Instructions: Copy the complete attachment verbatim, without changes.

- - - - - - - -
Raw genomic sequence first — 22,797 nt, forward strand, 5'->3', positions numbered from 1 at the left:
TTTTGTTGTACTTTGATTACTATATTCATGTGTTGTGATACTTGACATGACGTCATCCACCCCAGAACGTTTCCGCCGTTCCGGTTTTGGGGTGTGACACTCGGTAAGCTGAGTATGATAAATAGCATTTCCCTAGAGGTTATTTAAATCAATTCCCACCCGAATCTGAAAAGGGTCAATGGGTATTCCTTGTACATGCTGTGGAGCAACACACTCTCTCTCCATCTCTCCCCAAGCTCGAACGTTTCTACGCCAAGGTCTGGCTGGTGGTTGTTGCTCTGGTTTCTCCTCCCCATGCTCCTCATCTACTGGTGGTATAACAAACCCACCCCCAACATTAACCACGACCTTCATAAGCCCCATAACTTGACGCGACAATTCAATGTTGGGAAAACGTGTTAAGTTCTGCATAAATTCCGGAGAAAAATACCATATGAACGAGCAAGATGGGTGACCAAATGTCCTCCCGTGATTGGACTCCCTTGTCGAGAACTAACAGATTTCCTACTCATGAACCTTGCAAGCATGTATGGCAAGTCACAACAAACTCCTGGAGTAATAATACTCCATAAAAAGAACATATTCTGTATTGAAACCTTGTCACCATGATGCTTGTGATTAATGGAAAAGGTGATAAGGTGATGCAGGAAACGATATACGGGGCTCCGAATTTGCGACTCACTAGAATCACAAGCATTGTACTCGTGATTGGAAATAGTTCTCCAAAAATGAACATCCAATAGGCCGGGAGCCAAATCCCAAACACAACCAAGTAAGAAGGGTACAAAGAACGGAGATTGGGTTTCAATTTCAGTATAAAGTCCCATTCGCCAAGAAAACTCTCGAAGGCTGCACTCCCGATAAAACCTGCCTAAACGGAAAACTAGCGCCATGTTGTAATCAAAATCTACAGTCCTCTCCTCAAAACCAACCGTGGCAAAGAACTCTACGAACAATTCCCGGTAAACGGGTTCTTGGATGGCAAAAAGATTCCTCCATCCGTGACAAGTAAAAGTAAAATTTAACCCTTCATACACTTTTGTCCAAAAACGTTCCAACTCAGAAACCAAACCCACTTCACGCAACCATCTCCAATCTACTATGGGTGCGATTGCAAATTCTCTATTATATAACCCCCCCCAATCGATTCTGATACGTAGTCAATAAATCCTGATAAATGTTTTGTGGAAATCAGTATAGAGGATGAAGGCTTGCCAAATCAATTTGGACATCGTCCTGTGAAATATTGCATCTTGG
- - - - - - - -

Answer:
Raw genomic sequence first — 22,797 nt, forward strand, 5'->3', positions numbered from 1 at the left:
TTTTGTTGTACTTTGATTACTATATTCATGTGTTGTGATACTTGACATGACGTCATCCACCCCAGAACGTTTCCGCCGTTCCGGTTTTGGGGTGTGACACTCGGTAAGCTGAGTATGATAAATAGCATTTCCCTAGAGGTTATTTAAATCAATTCCCACCCGAATCTGAAAAGGGTCAATGGGTATTCCTTGTACATGCTGTGGAGCAACACACTCTCTCTCCATCTCTCCCCAAGCTCGAACGTTTCTACGCCAAGGTCTGGCTGGTGGTTGTTGCTCTGGTTTCTCCTCCCCATGCTCCTCATCTACTGGTGGTATAACAAACCCACCCCCAACATTAACCACGACCTTCATAAGCCCCATAACTTGACGCGACAATTCAATGTTGGGAAAACGTGTTAAGTTCTGCATAAATTCCGGAGAAAAATACCATATGAACGAGCAAGATGGGTGACCAAATGTCCTCCCGTGATTGGACTCCCTTGTCGAGAACTAACAGATTTCCTACTCATGAACCTTGCAAGCATGTATGGCAAGTCACAACAAACTCCTGGAGTAATAATACTCCATAAAAAGAACATATTCTGTATTGAAACCTTGTCACCATGATGCTTGTGATTAATGGAAAAGGTGATAAGGTGATGCAGGAAACGATATACGGGGCTCCGAATTTGCGACTCACTAGAATCACAAGCATTGTACTCGTGATTGGAAATAGTTCTCCAAAAATGAACATCCAATAGGCCGGGAGCCAAATCCCAAACACAACCAAGTAAGAAGGGTACAAAGAACGGAGATTGGGTTTCAATTTCAGTATAAAGTCCCATTCGCCAAGAAAACTCTCGAAGGCTGCACTCCCGATAAAACCTGCCTAAACGGAAAACTAGCGCCATGTTGTAATCAAAATCTACAGTCCTCTCCTCAAAACCAACCGTGGCAAAGAACTCTACGAACAATTCCCGGTAAACGGGTTCTTGGATGGCAAAAAGATTCCTCCATCCGTGACAAGTAAAAGTAAAATTTAACCCTTCATACACTTTTGTCCAAAAACGTTCCAACTCAGAAACCAAACCCACTTCACGCAACCATCTCCAATCTACTATGGGTGCGATTGCAAATTCTCTATTATATAACCCCCCCCAATCGATTCTGATACGTAGTCAATAAATCCTGATAAATGTTTTGTGGAAATCAGTATAGAGGATGAAGGCTTGCCAAATCAATTTGGACATCGTCCTGTGAAATATTGCATCTTGG